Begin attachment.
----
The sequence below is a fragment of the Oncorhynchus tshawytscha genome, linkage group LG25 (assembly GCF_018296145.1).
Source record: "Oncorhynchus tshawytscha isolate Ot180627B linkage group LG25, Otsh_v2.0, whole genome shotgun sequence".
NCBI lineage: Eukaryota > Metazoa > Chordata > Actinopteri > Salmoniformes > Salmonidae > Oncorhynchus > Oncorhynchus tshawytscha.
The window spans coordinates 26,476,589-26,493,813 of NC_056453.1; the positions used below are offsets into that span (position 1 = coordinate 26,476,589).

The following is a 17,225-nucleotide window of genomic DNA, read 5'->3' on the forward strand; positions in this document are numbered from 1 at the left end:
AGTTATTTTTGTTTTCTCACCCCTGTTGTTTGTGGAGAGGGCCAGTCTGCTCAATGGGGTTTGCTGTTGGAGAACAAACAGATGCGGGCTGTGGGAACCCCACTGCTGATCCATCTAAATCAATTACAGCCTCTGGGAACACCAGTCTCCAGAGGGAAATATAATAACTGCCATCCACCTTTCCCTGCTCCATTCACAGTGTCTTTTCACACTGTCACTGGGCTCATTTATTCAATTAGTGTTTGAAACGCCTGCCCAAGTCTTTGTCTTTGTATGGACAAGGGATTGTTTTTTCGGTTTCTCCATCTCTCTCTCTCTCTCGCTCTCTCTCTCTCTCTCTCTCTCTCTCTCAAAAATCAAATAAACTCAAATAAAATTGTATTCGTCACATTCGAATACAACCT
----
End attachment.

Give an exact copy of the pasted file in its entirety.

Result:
The sequence below is a fragment of the Oncorhynchus tshawytscha genome, linkage group LG25 (assembly GCF_018296145.1).
Source record: "Oncorhynchus tshawytscha isolate Ot180627B linkage group LG25, Otsh_v2.0, whole genome shotgun sequence".
NCBI lineage: Eukaryota > Metazoa > Chordata > Actinopteri > Salmoniformes > Salmonidae > Oncorhynchus > Oncorhynchus tshawytscha.
The window spans coordinates 26,476,589-26,493,813 of NC_056453.1; the positions used below are offsets into that span (position 1 = coordinate 26,476,589).

The following is a 17,225-nucleotide window of genomic DNA, read 5'->3' on the forward strand; positions in this document are numbered from 1 at the left end:
AGTTATTTTTGTTTTCTCACCCCTGTTGTTTGTGGAGAGGGCCAGTCTGCTCAATGGGGTTTGCTGTTGGAGAACAAACAGATGCGGGCTGTGGGAACCCCACTGCTGATCCATCTAAATCAATTACAGCCTCTGGGAACACCAGTCTCCAGAGGGAAATATAATAACTGCCATCCACCTTTCCCTGCTCCATTCACAGTGTCTTTTCACACTGTCACTGGGCTCATTTATTCAATTAGTGTTTGAAACGCCTGCCCAAGTCTTTGTCTTTGTATGGACAAGGGATTGTTTTTTCGGTTTCTCCATCTCTCTCTCTCTCTCGCTCTCTCTCTCTCTCTCTCTCTCTCTCTCAAAAATCAAATAAACTCAAATAAAATTGTATTCGTCACATTCGAATACAACCT